7. In Account Mapping , use the "Use Account Mapping Script" option and type the following:
    LoginUser.Username = LoginUser.Shortname
    This option will send the user's shortname as the identifier.  If there are duplicates, you can switch to mail or UPN.
  8. Press Save, you'll have to return here for adjustments.

Configuration in AWS

Create the Centrify SAML IDP

  1. Sign-in to AWS and navigate to Security and Identity > Identity and Access Management
  2. On the left pane, click Identity Providers and press the Create Provider button on the right
  3. Select SAML in provider type
  4. In provider name type a descriptive name like "Centrify" or "CentrifySAML"
  5. In Metadata Document, browse to the downloads location where the XML file from step 4 above was saved, press Next Step and press Create.

Configure the AWS IAM Roles for the Centrify SAML IdP

  1. On the Amazon AWS IAM Dashboard, Click Roles > Create New Role
    The names of the roles about to be created must match the role names in Centrify Identity Service.
  2. Example: EC2 Administrators - this role grants the ability to manage all aspects of EC2 instances, therefore a policy that matches that entitlement has to be tied to the role.
    Name: AmazonEC2Admins
    Role Type:  Role for Identity Provider Access > Grant Single Sign-On (WebSSO) access to SAML providers [Select]
    Establish Trust:  SAML Provider > Select Centrify > Press Next Step
    Verify RoleTrust: Press Next Step
    Attach Policy: type "AmazonEC2FullAccess" and Check the box
    This corresponds to the administrative role for EC2 instances
    Review:  Press Create Role
  3. Repeat the process for the rest of the roles.  Make Sure that you are writing down the names of the Roles.


Finishing the Configuration in Centrify Identity Service

Create and Populate the Centrify Identity Service Roles

  1. In Cloud Manager, navigate to Roles > Add New Role
  2. Name: AmazonEC2Admins  (must match the name of the corresponding role in AWS)
  3. Members: Populate based on your requirements.  For AmazonEC2Admins I'm leveraging AD membership
  4. Press Save.
    Repeat with any other roles created in AWS

Complete the User Access Section of the AWS Role-Based SSO App

  1. In Cloud Manager, navigate to Apps > Click your AWS SAML App
  2. Go to User Access and check the box on the roles you've created.
  3. Press Save, you are ready to verify.



At this point you can verify access.  If using Active Directory, simply add a user to any of the AD Security groups that grant access and the user will get the App automatically.  Upon clicking on it they'll be able pick the role (or roles, in case of multiple entitlements) and simply press sign-in.

They should only be entitled to the activities allowed by the policies associated with the role.  For example, in the case above the user will only be able to manage EC2 instances and details, no more than that.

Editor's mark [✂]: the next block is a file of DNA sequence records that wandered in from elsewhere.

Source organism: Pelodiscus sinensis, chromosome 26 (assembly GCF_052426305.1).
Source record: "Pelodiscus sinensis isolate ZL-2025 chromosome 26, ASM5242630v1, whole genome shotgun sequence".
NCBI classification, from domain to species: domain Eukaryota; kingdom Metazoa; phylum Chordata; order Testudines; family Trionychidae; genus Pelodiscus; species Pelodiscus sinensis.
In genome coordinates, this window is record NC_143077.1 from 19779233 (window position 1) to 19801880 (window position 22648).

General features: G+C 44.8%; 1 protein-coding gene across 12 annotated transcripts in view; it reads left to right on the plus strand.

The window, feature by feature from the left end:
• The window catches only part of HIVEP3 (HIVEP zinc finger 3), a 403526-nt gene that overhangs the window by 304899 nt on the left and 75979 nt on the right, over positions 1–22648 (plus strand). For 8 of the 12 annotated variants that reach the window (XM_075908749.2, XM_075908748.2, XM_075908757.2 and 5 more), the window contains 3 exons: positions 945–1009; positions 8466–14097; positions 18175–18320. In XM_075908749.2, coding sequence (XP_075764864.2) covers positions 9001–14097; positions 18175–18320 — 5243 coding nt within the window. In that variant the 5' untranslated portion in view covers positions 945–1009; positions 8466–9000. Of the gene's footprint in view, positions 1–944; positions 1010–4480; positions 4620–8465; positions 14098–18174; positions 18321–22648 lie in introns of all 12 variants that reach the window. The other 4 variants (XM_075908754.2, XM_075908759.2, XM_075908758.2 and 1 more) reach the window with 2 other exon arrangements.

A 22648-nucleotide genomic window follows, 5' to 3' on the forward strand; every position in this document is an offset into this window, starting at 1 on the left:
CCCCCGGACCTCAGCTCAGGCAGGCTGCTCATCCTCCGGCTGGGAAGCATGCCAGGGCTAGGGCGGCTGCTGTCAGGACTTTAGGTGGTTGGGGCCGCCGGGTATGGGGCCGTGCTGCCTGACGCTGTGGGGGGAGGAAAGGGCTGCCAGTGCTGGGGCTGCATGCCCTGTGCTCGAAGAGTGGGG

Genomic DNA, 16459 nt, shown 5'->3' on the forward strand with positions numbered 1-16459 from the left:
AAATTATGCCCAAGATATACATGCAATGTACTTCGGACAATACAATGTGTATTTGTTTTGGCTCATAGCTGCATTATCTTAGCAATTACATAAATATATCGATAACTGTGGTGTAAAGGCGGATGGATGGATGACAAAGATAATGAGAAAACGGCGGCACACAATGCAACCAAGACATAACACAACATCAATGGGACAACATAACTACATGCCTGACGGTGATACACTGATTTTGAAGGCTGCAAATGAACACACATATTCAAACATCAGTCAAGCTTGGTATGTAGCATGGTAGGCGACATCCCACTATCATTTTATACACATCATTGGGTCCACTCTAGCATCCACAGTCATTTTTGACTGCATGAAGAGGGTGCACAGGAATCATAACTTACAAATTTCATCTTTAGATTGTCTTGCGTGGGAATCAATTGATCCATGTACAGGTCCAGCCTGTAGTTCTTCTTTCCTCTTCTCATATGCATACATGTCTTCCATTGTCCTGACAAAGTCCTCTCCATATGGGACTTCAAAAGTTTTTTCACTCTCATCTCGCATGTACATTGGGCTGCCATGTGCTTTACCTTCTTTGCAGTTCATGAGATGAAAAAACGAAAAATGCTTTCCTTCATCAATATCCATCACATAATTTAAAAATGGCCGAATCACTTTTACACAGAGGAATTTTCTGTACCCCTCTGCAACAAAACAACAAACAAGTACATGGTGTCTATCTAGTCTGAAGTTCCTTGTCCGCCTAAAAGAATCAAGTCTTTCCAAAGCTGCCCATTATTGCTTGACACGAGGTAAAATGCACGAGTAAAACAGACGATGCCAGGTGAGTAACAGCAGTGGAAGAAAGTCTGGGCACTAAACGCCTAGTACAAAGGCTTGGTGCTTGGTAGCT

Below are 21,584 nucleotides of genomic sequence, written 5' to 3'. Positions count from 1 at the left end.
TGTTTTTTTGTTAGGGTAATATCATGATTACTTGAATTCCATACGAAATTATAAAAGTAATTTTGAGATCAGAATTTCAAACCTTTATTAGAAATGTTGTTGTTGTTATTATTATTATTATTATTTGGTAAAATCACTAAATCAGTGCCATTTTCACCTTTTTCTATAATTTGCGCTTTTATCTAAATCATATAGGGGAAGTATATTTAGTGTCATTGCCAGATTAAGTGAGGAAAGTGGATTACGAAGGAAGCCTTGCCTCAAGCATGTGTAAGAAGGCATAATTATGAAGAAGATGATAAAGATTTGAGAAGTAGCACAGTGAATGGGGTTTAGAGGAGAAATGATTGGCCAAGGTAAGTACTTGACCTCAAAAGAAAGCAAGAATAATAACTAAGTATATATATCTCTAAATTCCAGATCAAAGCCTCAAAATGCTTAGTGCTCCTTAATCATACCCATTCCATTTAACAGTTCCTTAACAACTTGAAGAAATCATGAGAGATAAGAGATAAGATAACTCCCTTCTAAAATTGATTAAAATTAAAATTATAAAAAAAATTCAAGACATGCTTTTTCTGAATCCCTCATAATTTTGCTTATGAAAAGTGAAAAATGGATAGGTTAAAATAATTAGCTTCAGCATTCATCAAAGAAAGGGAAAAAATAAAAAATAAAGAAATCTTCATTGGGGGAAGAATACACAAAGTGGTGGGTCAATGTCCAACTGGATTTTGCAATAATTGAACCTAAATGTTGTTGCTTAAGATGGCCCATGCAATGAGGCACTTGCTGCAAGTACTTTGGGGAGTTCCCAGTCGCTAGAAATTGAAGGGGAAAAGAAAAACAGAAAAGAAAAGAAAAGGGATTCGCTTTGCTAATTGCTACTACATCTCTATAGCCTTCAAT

I switched the user to a different role (EC2ReadOnly), and we inspect the login menu in AWS, notice that the user type is "Federated User" with the role tied to it.


The benefit of this approach is that all the user lifecycle, entitlements and corporate policies (like password policy, etc) are enforced in the on-premises Active Directory.  This accomplishes the goal of simplified administration and de-duplicates efforts.




Adding Multifactor Authentication , Limiting Access from the Corporate Network and Workflow and Approvals

  • MFA is built-in to Centrify Identity Service.  All you need to do is check the box, and provided there's an authentication profile that will support the step-up methods you will be set.  These include and are not limited to:  Centrify's Mobile Authenticator, Phone call, SMS, Security Question, Email or OATH Based OTP (Duo, Google Authenticator, Amazon Virtual OTP)
  • To limit access based on the corporate IP range, all you need to do is populate the NAT addresses for the organization and check the appropriate box.
  • To establish a workflow and approvals scheme, a role needs to be designated as the approver, see the video playlist below or the one included in part two to view the particulars.


Provisioning of IAM Users

There are instances in which it is desirable to have a provisioned user inside AWS IAM.  What needs to be reconciled is if users will know their IAM passwords, in that case they can go directly to the sign-in page and bypass the controls outlined above.  We can extend the SAML template to provide provisioning capabilities as well.


Enhancements of CIS 2016.2

Amazon AWS provides an virtual MFA capability that leverages OATH.  As of February 2016, Centrify allows you to use any OATH based OTP mechanisms, this means that you can leverage those mechanisms as well.


Video Playlist


Related Articles

Part I: Securing AWS Series Overview

Part II: Securing the Amazon AWS Root Account with Centrify Identity Service and Active Directory

Part III: Securing Amazon IAM using Centrify Identity Service and Active Directory

Part IV: Securing AWS EC2 Linux instances with Centrify Server Suite and Active Directory

Part V: Securing AWS EC2 Session Access (Jumpbox) and Passwords using Centrify Privilege Service